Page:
type of dock, doors should be designed to be
slightly larger than the opening of a standard
Dock space for shipping and receiving terminals is
tractor trailer and should be fitted with hoods that
the same as that for most general purpose ware-
fit around the trailer to prevent heat loss from the
houses. Dock heights on the truck side of the
work space. This method of docking requires a
terminal should be approximately 1300 mm (4 ft 4
door for every truck berth, which is an added first
in) above the pavement, with hydraulic ramps (fig
cost; but the protection and energy advantages
3-1) at each truck berth to bring the height of truck
make it a feasible alternative. Additionally, as
bed in line with the dock height. An additional type
shown in figure 3-6 receiving or shipping docks can
of dock ramp is available, as shown in figure 3-2.
be designed with recessed wells that contain the
This hooks to the truck bed and rests on the dock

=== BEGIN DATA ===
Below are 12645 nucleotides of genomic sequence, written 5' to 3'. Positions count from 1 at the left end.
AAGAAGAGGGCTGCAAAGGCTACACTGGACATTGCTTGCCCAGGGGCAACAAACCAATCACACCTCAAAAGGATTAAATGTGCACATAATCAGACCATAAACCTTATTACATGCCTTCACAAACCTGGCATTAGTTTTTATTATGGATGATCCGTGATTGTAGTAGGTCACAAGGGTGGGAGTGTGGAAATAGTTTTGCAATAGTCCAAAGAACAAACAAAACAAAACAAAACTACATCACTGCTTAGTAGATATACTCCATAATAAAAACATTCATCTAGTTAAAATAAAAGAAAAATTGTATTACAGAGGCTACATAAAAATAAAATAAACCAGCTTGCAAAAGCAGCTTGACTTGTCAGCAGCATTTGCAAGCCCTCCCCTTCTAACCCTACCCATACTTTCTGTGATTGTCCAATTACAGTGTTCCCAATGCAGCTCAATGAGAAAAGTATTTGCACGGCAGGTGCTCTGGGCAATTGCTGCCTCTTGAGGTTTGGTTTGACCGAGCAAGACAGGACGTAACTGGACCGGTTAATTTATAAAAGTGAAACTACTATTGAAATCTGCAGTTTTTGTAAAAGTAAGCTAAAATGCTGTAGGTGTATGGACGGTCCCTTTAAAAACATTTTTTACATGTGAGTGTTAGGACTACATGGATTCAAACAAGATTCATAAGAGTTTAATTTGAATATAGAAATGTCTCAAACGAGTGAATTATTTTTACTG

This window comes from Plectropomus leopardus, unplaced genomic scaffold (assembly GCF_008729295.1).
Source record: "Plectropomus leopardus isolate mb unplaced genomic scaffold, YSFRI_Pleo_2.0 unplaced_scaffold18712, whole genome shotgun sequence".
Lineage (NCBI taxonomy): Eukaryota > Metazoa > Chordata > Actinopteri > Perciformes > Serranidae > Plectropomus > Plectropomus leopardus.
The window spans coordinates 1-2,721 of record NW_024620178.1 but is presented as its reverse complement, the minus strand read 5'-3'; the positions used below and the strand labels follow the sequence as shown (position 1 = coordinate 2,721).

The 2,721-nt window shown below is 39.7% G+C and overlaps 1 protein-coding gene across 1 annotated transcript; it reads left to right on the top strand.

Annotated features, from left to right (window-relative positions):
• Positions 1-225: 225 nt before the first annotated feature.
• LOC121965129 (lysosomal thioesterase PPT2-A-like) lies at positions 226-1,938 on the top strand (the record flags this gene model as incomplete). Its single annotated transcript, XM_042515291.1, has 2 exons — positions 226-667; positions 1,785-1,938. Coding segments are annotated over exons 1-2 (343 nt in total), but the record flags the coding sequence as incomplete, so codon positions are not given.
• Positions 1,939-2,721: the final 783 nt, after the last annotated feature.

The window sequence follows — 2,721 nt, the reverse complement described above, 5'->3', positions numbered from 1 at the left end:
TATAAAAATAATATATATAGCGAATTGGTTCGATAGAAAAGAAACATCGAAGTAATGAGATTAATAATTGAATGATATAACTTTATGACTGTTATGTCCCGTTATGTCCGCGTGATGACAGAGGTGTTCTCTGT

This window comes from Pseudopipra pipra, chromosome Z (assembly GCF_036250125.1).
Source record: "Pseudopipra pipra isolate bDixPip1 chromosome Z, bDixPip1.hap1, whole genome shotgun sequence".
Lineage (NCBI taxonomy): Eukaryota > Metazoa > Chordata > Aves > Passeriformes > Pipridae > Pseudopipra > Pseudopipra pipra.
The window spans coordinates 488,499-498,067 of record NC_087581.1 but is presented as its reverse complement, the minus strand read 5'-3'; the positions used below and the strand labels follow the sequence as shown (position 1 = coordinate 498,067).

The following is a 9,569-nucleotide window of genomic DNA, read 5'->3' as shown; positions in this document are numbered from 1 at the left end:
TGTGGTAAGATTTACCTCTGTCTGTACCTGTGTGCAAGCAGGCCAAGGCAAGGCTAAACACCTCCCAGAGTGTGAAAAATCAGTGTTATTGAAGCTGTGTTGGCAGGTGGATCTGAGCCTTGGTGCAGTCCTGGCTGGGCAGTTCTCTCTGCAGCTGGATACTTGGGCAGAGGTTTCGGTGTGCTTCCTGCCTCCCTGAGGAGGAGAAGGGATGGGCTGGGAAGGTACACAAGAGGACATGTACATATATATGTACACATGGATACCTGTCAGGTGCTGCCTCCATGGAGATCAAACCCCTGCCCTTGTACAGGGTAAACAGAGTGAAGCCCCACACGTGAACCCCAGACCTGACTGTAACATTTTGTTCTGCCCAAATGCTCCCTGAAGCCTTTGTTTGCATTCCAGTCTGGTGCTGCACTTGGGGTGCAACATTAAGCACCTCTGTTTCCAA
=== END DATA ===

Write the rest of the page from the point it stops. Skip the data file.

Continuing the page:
entire trailer within the warehouse. This method
floor for transition of the height differential. On the
also prevents heat loss and eliminates the need for
rail side of the terminal, dock heights should be
exterior berthing space, but it utilizes much of the
1150 mm (3 ft 9 in) above the top of the rail. This
heated space for truck parking.
will ensure that the rail car floor is even with dock
floor, as shown in figure 3-3.
3-2. Column spacing.
Columns supporting the outer edge of the roof
should be so spaced as not to interfere with the
spacing of rail car doors or truck berths. Dock
widths should be wide enough to allow efficient
maneuvering of forklift trucks and other expected
types of material handling equipment. A minimum
width should be 3 m (10 ft). Forklift bumpers
should be placed at both sides of all door jambs
where forklift traffic will occur to prevent damage
to the walls, door track and the door frame.
Exterior dock space should be covered to protect
workers and material from rain and snow accumu-
lation (fig 3-4).
3-3. Truck docks.
Bumpers should be installed at the edge of the
truck dock to protect the concrete from the impact
of backing trucks. Wooden boards (fig 3-5) or
rubber pads will serve this purpose. In addition
there should be stairwells from ground level to
dock height spaced along the dock if the dock runs
the entire length of the building.
3-4. Interior dock space.
In colder climates, interior dock space may provide
significant energy savings and more tolerable win-
ter working conditions for dock workers. For this
Figure 3-1. Hydraulic dock leveler.